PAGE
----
Dietary studies consistently reveal that hyperactive children eat more sugar than other children. Other research has confirmed that the problem is not sugar itself but the forms it comes in, the absence of a well-balanced diet overall and abnormal glucose metabolism. A study of 265 hyperactive children found that more than three-quarters of them displayed abnormal glucose tolerance, – that is, their bodies were less able to handle sugar intake and maintain balanced blood sugar levels.

In any case, when a child is regularly snacking on refined carbohydrates, sweets, chocolate, fizzy drinks, juices and little or no fiber to slow the glucose absorption, the levels of glucose in their blood will seesaw continually and trigger wild fluctuations in their levels of activity, concentration, focus and behavior. These, of course, will not help any child’s brain function.

Increase omega 3 fats

Deficiencies in essential fats are common in people with autism. Research by Dr. Gordon Bell at Stirling University has shown that some autistic children have an enzymatic defect that removes essential fats from brain cell membranes more quickly than it should. This means that an autistic child is likely to need a higher intake of essential fats than the average. And it has been found that supplementing EPA, which can slow the activity of the defective enzyme, has clinically improved behavior, mood, imagination, spontaneous speech, sleep patterns and focus of autistic children.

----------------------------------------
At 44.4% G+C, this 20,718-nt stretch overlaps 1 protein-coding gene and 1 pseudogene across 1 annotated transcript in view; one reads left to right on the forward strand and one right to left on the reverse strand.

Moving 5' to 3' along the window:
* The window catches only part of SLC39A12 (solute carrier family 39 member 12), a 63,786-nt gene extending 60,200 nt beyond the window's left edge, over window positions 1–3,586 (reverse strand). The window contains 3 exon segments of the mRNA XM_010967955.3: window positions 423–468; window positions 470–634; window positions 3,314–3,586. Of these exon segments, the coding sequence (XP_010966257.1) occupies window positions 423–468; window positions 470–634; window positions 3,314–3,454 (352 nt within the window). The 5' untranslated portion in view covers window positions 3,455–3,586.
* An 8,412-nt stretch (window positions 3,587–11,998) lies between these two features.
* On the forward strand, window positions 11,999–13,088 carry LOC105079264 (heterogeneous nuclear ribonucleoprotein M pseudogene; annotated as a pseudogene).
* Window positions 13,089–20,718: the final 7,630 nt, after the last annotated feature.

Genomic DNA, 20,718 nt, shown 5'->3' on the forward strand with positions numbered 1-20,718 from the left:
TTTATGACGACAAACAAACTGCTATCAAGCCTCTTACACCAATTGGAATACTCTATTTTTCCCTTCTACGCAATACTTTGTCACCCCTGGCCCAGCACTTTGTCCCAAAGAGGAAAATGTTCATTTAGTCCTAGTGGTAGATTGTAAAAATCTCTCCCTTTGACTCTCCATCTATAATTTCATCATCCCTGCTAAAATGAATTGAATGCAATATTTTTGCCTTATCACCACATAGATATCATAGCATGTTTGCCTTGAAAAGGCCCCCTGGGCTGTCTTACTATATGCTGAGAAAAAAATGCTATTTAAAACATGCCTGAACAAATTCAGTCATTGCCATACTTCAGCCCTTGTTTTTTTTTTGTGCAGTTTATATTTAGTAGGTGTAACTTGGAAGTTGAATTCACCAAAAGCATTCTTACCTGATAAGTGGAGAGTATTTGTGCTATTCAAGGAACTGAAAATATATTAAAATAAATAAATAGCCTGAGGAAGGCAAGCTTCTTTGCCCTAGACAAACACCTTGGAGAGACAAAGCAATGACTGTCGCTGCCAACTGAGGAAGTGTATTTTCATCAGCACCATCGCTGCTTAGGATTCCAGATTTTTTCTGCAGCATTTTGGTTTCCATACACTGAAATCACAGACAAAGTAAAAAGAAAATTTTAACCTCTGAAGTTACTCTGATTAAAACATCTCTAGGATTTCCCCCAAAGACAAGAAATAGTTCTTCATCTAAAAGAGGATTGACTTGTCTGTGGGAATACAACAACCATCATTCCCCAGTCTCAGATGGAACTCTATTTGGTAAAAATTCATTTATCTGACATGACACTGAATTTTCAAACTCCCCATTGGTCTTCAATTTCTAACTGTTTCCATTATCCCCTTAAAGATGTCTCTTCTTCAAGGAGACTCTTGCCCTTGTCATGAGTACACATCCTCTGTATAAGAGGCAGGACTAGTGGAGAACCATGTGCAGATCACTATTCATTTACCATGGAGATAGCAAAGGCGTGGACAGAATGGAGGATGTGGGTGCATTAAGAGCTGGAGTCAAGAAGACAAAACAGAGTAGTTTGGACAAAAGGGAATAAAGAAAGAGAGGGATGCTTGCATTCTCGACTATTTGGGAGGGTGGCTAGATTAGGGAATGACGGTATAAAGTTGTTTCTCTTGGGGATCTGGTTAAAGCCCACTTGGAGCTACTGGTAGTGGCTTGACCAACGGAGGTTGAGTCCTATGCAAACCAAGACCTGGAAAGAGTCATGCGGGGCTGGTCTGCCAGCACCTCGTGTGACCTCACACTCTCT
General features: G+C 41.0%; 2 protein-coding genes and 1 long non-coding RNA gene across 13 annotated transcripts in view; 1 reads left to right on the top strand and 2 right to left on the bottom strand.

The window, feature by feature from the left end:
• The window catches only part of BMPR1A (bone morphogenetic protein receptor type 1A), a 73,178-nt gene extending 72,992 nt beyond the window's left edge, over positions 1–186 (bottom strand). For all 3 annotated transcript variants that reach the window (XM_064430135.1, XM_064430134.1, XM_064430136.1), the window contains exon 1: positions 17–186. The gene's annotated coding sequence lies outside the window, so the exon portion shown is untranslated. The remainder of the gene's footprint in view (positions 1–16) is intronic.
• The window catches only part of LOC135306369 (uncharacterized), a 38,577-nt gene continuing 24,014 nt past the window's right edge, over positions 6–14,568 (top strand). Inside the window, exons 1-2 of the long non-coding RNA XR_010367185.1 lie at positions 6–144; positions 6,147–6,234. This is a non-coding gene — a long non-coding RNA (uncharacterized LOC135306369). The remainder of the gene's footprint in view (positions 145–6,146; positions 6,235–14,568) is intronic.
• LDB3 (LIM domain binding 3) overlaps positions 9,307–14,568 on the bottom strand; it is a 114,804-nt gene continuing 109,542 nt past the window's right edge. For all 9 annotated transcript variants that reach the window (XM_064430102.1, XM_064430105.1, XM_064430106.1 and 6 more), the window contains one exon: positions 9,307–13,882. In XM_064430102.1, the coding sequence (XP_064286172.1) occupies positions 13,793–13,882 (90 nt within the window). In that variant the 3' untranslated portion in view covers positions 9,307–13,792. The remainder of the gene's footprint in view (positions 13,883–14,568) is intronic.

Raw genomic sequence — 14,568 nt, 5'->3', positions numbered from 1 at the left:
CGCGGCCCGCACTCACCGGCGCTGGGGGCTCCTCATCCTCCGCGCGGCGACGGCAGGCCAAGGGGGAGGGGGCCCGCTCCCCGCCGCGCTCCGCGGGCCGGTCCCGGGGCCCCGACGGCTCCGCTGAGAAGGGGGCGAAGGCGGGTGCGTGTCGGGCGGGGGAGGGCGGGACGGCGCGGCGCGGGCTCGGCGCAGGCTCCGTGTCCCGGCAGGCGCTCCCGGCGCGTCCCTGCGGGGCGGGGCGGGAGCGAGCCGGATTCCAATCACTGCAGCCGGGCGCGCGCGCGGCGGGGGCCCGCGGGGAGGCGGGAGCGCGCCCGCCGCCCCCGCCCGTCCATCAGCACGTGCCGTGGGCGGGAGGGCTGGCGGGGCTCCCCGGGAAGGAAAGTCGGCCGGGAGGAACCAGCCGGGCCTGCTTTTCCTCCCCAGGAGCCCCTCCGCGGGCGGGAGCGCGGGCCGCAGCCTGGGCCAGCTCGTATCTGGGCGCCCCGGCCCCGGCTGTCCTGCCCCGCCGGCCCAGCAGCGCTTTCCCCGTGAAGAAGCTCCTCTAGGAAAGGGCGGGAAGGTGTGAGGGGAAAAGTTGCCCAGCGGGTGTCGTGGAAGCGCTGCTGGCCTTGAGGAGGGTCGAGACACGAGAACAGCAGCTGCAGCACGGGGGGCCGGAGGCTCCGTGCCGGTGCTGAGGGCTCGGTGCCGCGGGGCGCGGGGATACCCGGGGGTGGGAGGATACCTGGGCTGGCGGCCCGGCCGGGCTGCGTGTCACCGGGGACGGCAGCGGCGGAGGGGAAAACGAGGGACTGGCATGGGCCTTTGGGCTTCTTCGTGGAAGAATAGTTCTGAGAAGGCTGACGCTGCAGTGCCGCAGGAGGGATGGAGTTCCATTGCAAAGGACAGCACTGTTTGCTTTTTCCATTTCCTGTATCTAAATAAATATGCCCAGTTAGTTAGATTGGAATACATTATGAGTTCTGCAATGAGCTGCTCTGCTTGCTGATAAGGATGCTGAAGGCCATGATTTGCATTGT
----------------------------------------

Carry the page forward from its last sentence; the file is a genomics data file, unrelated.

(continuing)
Increase vitamins and minerals

We have known since the 1970s that a nutritional approach can help autism, thanks to the pioneering research by Dr. Bernard Rimland of the Institute for Child Behavior Research in San Diego, California. He showed that vitamin B6, C and magnesium supplements significantly improved symptoms in autistic children. In one of his early studies back in 1978, 12 out of 16 autistic children improved, then regressed when the vitamins were swapped for placebos. In the decades following Dr. Rimland’s study, many other researchers have also reported positive results with this approach.

Pediatrician Mary Megson from Richmond, Virginia, believes that many autistic children are lacking in vitamin A. Otherwise known as retinol, vitamin A is essential for vision. It is also vital for building healthy cells in the gut and brain.

The best sources of vitamin A are breast milk, organ meats, milk fat, fish and cod liver oil, none of which are prevalent in our diets. Instead, we have formula milk, fortified food and multivitamins, many of which contain altered forms of retinol such as retinyl palmitate, which doesn’t work as well as the fish or animal-derived retinol. Megson began speculating what might happen if these children weren’t getting enough natural vitamin A.